The idea behind REDD is twofold: Forests sequester carbon, harbor biodiversity, and otherwise provide ecosystem services. So why not get corporations, governments, and others to pay to protect those services, if only to offset their own carbon emissions or earn public relations bonus points? Thus Norway, a leader in the movement, has pledged $3 billion under REDD schemes to protect threatened tropical forests in Brazil, Indonesia, and other countries. This is serious money being put to work to protect natural resources, so you can understand why conservation groups might love the idea.

But much as was the case with the free-tailed bats, “there are no markets for many of the goods and services that ecosystems provide,” Jonathan Silvertown, an evolutionary biologist at the University of Edinburgh, points out in the “Oversold” article. The solution for ecosystem services proponents, he writes, has typically been to “invent a market” like the REDD scheme for carbon credits. Or they “pretend there is a market” and ask people how they would value ecosystem services in hypothetical situations. But “make-believe markets” are highly likely to fail when people are otherwise, he writes.

But make-believe markets are highly likely to fail when people are otherwise relentlessly focused on nickel-and-dime realities. The market mentality also degrades nature by attempting to turn it into a commodity. “People are not allowed to sell their organs or their children,” Silvertown writes, citing the 2012 book What Money Can’t Buy: The Moral Limits of Markets. “These have intrinsic value that is beyond price.” That’s true of species and habitats too.

The attempt to sell nature went spectacularly wrong for the government of British Prime Minister David Cameron. When he came to power in 2010, he pushed to sell off the roughly 1,000 square miles of forest that until then had been owned and protected by the national Forestry Commission. The ecosystem services idea seemed to offer the new government a bright, shiny “technocratic rationale for the deployment of its natural capital,” Silvertown writes, with the added likelihood of putting bright, shiny millions into government coffers.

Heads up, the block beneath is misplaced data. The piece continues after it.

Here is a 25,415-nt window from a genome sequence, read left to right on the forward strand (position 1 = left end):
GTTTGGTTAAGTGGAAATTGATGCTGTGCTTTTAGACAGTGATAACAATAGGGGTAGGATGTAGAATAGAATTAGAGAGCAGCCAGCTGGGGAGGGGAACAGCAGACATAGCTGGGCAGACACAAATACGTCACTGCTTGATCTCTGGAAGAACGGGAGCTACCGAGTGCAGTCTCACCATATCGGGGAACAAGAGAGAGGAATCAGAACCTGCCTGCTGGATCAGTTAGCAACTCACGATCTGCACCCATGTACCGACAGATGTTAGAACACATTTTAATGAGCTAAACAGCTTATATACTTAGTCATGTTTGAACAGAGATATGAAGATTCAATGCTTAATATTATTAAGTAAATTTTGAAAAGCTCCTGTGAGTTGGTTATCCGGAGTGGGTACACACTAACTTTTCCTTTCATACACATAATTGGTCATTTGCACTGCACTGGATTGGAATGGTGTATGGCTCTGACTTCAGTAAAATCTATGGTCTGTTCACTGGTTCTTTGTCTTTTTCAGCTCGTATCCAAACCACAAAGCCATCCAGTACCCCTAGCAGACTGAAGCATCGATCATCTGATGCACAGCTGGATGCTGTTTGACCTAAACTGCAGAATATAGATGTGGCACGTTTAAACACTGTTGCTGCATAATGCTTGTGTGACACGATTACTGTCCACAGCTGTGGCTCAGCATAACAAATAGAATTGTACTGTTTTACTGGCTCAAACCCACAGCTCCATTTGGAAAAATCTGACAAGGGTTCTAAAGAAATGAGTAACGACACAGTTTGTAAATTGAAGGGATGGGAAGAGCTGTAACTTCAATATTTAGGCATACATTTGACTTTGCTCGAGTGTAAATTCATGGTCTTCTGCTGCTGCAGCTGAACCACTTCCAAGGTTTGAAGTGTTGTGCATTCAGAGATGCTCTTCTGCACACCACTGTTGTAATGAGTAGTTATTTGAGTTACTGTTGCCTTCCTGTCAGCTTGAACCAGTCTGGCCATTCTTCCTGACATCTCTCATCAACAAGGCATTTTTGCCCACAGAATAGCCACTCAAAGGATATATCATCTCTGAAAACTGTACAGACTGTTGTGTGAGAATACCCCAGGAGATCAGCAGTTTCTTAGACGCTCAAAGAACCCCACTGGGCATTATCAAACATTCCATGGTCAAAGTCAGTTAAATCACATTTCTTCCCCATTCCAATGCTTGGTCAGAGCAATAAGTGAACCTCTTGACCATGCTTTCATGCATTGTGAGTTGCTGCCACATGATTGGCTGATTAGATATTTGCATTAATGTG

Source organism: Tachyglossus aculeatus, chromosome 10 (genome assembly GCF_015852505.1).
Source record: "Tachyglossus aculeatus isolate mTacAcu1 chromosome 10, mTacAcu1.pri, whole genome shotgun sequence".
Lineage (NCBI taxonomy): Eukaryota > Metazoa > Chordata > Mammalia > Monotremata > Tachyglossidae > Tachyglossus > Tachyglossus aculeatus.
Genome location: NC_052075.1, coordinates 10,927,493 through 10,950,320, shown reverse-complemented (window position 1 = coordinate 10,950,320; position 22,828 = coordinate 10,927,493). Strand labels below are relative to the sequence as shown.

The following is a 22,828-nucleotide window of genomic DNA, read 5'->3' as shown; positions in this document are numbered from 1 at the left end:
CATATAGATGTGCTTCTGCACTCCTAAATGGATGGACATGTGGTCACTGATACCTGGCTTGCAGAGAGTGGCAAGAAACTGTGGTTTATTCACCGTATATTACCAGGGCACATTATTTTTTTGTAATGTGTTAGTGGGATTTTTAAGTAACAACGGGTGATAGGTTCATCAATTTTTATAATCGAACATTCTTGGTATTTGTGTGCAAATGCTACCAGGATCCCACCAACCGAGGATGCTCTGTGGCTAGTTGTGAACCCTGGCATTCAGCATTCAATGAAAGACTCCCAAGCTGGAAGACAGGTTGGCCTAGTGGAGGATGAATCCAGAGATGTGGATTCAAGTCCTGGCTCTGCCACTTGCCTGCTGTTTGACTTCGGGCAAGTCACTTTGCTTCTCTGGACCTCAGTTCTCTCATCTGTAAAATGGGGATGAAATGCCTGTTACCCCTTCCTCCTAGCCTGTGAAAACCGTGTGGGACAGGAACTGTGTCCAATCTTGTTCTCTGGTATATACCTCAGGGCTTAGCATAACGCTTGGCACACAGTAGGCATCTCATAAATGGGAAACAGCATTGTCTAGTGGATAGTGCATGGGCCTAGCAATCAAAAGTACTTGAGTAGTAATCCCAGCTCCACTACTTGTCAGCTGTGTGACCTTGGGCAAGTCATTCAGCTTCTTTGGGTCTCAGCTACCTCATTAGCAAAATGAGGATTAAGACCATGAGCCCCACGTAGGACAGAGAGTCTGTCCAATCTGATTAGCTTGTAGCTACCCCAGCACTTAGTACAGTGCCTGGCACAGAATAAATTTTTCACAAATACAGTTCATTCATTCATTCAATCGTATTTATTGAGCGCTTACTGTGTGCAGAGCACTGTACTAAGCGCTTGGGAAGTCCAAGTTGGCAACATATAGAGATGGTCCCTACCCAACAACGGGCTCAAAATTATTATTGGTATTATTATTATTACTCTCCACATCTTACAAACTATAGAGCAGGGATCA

Some conservation groups went along, “taking the view that it is regulation” of the forests “and not ownership that matters.” But Cameron, a conservative, was slashing regulations at the same time. The response from the British public was furious. It turned out that no amount of money could make up for what it perceived as the loss of its forests, and no amount of monetizing could capture the value of simply being able to walk in the woods. Cameron quickly backed down, with one government source describing the whole idea as “a cock-up,” or what Americans might call a FUBAR: “We just did not think.”

So, let’s think. Where does all this leave the ecosystem services idea? Trying to “unbundle” all the things we get from the natural world and put a price on them cheapens nature, and it cheapens us. The people who first developed the idea in the mid-20th century meant that conservation could benefit from showing people how their lives depend, in all sorts of unseen ways, on the natural world: Intact wetlands save downstream cities from flooding, coastal marshes serve as nursing grounds for offshore fisheries, and that air you breathe? Yes, it’s an ecosystem service, provided by healthy forests and obscure ocean microorganisms.

This is the only sense in which the ecosystem services idea deserves to live—as a constant reminder of how utterly we all depend on the priceless blessings of the natural world.

 

 

[Richard Conniff is the author of House of Lost Worlds: Dinosaurs, Dynasties, and the Story of Life on Earth, and other books.]

The “Purpose” of “Consumer Activism” & COP21 – “We Mean Business”

Wrong Kind of Green

December 11 2015

We Mean Business Logo

 

“The spectacle is not a collection of images, but a social relation among people, mediated by images.” — Guy Debord, The Society of the Spectacle

The most critical of ecological nightmares – the key driving forces of climate change, those being first world consumption:

 

Interwoven with exploitation of Earth and her most vulnerable citizens and sentient beings, the continued genocide of Indigenous peoples as the caretakers of our lands and forests, the continued meltdown of Fukushima, are problems from a different world, a different lifetime.

They have no place amongst the negotiations led by 1% of the Earth’s population creating 50% of the global greenhouse gas emissions.

The ultimate goal of course has now been achieved, the non-profit industrial complex (and those it feeds) having not only succeeded in establishing the global acquiescence for a third industrial revolution under the guise of “clean energy”, it manufactured a global demand – saving a suicidal economic system teetering on the verge of collapse. Rather than recognizing this is a  unique and rare opportunity in our history to allow and ensure this lethal economic system fails, all radical resistance (as activism) is now passé. In vogue is “activism as choice” for what technological solutions (i.e further consumption/growth) can “save” the humans species (of privilege).